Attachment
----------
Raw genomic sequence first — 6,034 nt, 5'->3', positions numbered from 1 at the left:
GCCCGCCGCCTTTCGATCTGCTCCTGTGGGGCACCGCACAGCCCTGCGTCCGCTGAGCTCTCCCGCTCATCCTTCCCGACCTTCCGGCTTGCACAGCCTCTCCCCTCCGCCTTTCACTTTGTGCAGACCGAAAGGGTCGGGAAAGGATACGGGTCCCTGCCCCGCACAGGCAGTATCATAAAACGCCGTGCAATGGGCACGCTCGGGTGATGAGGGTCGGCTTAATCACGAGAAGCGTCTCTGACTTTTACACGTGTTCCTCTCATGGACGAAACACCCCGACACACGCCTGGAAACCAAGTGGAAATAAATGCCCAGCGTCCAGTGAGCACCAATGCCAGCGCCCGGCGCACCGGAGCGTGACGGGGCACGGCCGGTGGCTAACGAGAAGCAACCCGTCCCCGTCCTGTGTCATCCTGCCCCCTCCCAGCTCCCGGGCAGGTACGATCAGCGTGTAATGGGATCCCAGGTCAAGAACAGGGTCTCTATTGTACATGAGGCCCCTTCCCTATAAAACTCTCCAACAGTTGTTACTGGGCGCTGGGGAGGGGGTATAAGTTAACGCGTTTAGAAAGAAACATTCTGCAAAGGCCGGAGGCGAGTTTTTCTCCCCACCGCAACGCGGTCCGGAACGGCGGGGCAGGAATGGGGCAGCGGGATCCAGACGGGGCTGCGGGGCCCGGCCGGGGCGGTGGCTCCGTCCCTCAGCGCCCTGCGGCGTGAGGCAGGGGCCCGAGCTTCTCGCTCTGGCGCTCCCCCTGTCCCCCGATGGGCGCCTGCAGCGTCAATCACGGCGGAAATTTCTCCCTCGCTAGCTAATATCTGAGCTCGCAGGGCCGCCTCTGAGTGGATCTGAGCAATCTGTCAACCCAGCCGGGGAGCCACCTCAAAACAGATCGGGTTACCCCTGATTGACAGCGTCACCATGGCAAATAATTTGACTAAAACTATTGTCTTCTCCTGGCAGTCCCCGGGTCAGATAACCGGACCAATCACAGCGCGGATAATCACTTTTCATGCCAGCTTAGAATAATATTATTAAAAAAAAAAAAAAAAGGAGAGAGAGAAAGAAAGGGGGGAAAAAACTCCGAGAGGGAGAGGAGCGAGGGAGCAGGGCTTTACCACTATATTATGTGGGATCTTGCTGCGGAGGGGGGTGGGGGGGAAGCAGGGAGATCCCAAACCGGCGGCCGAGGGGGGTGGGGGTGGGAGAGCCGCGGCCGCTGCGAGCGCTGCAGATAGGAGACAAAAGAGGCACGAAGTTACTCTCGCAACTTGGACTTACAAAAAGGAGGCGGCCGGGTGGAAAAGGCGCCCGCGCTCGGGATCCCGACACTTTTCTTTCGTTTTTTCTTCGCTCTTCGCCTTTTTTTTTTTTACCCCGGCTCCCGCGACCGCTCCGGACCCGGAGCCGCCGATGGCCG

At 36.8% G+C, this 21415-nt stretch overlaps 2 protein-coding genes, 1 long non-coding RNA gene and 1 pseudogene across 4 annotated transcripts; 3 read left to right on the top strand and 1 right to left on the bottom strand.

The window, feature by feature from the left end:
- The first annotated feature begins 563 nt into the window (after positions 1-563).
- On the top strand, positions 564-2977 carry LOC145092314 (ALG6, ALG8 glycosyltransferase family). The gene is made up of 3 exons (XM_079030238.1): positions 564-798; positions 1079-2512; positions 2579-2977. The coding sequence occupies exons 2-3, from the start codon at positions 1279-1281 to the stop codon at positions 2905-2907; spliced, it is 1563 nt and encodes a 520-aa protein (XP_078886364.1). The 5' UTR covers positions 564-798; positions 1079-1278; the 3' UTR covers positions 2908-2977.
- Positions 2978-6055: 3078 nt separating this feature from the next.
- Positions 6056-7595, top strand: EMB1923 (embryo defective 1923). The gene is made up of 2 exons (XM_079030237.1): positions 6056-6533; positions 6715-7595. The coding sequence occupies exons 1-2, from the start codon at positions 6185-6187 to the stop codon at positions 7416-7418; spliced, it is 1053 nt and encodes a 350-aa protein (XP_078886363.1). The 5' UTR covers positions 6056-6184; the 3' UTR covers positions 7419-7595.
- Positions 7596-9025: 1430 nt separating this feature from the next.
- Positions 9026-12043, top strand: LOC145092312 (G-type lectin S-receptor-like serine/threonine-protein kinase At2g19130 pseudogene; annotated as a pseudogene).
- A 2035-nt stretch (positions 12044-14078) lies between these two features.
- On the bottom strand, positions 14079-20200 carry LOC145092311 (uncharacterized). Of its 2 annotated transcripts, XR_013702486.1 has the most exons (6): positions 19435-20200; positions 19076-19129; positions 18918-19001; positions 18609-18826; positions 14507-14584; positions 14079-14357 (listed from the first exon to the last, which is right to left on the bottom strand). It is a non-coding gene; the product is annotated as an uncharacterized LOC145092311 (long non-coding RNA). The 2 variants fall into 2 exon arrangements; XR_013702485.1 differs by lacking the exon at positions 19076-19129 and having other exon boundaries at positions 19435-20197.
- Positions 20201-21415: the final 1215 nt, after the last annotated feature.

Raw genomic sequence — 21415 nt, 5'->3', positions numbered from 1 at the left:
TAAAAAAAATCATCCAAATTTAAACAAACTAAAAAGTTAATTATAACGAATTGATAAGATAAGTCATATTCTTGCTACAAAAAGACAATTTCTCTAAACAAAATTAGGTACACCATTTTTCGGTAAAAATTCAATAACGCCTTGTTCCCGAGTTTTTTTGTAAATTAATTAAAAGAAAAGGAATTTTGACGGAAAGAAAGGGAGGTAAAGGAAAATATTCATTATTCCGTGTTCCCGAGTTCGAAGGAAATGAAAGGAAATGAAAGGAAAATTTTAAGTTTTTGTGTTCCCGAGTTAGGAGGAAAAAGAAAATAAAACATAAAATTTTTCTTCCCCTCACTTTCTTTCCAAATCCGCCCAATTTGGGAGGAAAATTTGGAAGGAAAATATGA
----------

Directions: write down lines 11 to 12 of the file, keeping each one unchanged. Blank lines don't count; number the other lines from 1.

- A 2035-nt stretch (positions 12044-14078) lies between these two features.
- On the bottom strand, positions 14079-20200 carry LOC145092311 (uncharacterized). Of its 2 annotated transcripts, XR_013702486.1 has the most exons (6): positions 19435-20200; positions 19076-19129; positions 18918-19001; positions 18609-18826; positions 14507-14584; positions 14079-14357 (listed from the first exon to the last, which is right to left on the bottom strand). It is a non-coding gene; the product is annotated as an uncharacterized LOC145092311 (long non-coding RNA). The 2 variants fall into 2 exon arrangements; XR_013702485.1 differs by lacking the exon at positions 19076-19129 and having other exon boundaries at positions 19435-20197.